Bangladesh has sent more than 6.7 million workers to over 140 countries during
a period of more than three decades since the mid-1970s. Most of these workers
temporarily migrated to work in Middle East and Southeast Asia. This mass movement
of temporary migrant workers has, to some extent, eased unemployment pressures
on the over-burdened labor market in this highly populated country. More importantly,
the remittance transfers received from these migrant workers have reached
a phenomenal level of over 10 billion US dollars in 2009, approximately 12 percent
of GDP in Bangladesh. This paper analyzes the trends and various other aspects of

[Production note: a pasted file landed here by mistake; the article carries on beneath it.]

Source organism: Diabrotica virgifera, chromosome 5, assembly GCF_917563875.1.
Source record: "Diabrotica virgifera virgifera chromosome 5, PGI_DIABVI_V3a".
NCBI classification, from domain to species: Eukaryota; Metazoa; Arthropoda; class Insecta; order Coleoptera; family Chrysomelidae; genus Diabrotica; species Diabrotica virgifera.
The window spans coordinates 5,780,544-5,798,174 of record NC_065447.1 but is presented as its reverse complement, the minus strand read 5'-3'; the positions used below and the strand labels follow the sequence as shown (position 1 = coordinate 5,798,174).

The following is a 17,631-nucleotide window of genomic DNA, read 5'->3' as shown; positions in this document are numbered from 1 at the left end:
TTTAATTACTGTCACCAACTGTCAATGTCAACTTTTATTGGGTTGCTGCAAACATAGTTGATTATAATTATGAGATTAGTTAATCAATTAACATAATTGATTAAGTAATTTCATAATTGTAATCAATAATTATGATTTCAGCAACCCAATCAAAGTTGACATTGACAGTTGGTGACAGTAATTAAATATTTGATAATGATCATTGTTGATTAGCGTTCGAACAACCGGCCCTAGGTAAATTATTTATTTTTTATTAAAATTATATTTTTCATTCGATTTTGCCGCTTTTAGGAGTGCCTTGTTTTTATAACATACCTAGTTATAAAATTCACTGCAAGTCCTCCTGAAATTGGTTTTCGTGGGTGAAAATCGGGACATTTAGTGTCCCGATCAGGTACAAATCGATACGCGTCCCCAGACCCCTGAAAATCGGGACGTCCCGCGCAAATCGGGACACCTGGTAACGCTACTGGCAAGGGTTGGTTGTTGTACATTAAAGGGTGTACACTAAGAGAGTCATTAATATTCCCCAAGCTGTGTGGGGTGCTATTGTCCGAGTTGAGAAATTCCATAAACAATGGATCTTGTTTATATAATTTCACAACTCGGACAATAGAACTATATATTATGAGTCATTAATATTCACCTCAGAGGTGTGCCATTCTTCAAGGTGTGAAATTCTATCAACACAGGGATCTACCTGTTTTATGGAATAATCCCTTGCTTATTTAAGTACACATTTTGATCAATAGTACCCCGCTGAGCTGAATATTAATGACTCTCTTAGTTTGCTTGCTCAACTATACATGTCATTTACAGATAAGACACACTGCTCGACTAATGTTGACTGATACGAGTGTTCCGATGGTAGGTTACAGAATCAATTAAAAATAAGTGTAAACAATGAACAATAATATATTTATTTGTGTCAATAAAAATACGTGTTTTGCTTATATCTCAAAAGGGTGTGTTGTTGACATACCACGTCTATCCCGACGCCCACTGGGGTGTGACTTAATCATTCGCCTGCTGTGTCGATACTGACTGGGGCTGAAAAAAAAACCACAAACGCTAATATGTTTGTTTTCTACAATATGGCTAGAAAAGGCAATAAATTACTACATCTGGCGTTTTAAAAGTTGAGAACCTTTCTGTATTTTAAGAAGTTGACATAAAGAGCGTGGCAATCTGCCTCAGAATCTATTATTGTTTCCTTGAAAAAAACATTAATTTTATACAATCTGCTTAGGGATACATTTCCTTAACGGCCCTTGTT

workers' migration and remittances in Bangladesh. It further discusses the micro and
macroeconomic impacts of remittances. While most remittance transfers have been
used by migrant-sending households for consumption, there is evidence to show that
these transfers have helped reduce poverty in Bangladesh. The analysis presented
in this paper further indicates that these remittances may have significant effects on
other macroeconomic variables as well.
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